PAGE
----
Arkansas below nation in COVID-19 hospitalization rates
COVID-19 hospitalization rates across Arkansas fell 16% from June to July amid signs of a late-summer wave sweeping the country.
By the numbers: The average COVID-19 hospitalization rate nationwide rose about 17% between June and July, per the latest available CDC data.
- A new variant, EG.5, is now dominant in the U.S., according to CDC estimates — though it's unclear if it's directly responsible for the rising numbers.
Reality check: In both percentage change and raw terms, nationwide hospitalizations remain far below their pandemic-era peak.
- They're down 82% year over year, while the CDC reports 10,320 overall hospital admissions in the week of July 30-Aug. 5, compared to more than 150,000 one week in January 2022.
Why it matters: Simply put, our guard is down.
- Many of us put COVID in our rearview mirrors, leaving us both mentally and practically ill prepared for another wave.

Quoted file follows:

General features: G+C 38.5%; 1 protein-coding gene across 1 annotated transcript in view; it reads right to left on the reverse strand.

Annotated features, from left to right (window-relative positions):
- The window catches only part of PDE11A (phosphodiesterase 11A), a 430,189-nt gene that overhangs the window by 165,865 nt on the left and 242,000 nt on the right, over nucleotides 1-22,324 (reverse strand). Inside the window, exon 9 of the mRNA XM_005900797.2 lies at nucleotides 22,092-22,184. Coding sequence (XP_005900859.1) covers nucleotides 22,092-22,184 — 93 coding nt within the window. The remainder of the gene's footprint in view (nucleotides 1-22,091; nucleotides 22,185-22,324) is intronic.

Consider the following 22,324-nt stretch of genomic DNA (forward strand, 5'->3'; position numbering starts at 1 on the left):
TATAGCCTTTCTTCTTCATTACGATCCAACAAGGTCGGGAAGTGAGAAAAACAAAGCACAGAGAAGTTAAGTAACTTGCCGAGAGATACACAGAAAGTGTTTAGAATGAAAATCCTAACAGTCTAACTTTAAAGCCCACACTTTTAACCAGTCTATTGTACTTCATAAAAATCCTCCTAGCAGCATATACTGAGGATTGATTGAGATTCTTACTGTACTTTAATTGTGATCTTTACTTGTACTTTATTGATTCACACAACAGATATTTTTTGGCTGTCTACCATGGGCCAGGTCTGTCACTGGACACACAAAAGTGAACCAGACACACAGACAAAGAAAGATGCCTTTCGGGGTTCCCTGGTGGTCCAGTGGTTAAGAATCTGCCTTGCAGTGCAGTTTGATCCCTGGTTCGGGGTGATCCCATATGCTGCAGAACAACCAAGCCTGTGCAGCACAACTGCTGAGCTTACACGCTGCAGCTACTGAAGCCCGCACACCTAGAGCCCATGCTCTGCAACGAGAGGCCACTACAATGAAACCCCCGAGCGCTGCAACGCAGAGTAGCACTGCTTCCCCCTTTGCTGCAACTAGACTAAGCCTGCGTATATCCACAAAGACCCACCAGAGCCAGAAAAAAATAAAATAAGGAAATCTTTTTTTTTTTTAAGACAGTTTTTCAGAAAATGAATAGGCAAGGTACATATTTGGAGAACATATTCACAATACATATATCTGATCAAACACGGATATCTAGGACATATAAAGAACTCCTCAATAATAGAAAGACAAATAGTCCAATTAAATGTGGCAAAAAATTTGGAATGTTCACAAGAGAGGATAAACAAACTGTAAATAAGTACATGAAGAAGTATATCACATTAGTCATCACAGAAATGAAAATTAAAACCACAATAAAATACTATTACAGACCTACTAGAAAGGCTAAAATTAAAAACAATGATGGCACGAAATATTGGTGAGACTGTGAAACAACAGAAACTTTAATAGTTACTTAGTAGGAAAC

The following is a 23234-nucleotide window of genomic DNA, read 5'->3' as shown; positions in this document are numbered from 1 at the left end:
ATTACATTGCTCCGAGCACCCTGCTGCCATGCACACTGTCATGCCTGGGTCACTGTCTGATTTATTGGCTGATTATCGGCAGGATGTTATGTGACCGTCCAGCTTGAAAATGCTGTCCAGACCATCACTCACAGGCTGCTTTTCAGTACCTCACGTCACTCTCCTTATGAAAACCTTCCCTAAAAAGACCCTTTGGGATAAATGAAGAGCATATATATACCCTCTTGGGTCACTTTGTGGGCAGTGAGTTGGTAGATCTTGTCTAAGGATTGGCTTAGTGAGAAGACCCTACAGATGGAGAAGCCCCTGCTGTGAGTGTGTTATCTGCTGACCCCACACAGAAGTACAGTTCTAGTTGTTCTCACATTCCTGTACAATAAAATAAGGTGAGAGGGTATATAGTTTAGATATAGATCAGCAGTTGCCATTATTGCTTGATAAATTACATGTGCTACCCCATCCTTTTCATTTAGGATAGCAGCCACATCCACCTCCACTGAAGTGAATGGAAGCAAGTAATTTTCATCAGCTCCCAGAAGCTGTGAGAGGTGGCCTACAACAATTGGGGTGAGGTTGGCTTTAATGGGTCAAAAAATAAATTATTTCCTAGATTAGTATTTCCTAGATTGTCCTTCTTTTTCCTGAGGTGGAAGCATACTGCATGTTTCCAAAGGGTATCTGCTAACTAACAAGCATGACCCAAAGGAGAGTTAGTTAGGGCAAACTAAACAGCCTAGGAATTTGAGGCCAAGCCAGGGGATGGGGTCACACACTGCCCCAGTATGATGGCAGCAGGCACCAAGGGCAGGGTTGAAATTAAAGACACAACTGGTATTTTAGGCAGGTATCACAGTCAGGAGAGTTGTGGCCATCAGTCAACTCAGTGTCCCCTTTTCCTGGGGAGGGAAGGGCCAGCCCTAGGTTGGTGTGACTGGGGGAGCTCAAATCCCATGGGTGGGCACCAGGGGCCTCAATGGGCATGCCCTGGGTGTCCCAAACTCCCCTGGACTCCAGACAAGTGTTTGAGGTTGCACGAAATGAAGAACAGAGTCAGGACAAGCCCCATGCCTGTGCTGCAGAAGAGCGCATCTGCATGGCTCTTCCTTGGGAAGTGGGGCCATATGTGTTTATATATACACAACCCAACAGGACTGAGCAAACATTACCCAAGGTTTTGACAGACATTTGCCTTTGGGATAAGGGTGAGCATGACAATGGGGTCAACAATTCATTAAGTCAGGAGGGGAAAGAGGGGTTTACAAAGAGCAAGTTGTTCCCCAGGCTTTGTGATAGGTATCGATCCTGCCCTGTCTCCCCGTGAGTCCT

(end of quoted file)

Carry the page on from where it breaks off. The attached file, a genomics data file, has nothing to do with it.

- "Experts warn the U.S. is lacking critical tools to help manage future waves," as Axios' Sabrina Moreno recently reported.
Zoom in: Hospitalization rates are rising fastest in Mississippi (+73% month over month), followed by Alabama and Louisiana (both +66%).
- Yet, they're down in Michigan (-32%), Vermont (-31%) and Rhode Island (-31%).
- Remember from past waves that COVID moves around the country unequally, ebbing in some areas and flowing in others at any given time.
Be smart: With far less testing happening these days than at the height of the pandemic, hospitalization rates are among the best proxies for estimating broader viral spread.
This uptick comes at a less-than-ideal time with regard to booster availability.
- A newly updated booster is due out this fall. It wasn't specifically designed with EG.5 in mind, but it likely will offer at least some protection, experts told NBC News.
Those behind on their shots need to decide whether it makes sense to wait for the updated booster or to beef up their protection now in the face of this uptick.
The bottom line: There's no sign we're headed for anything like the waves of the peak pandemic era. Still, it's an alarming trend, and a reminder that COVID will remain a public health concern for the foreseeable future.
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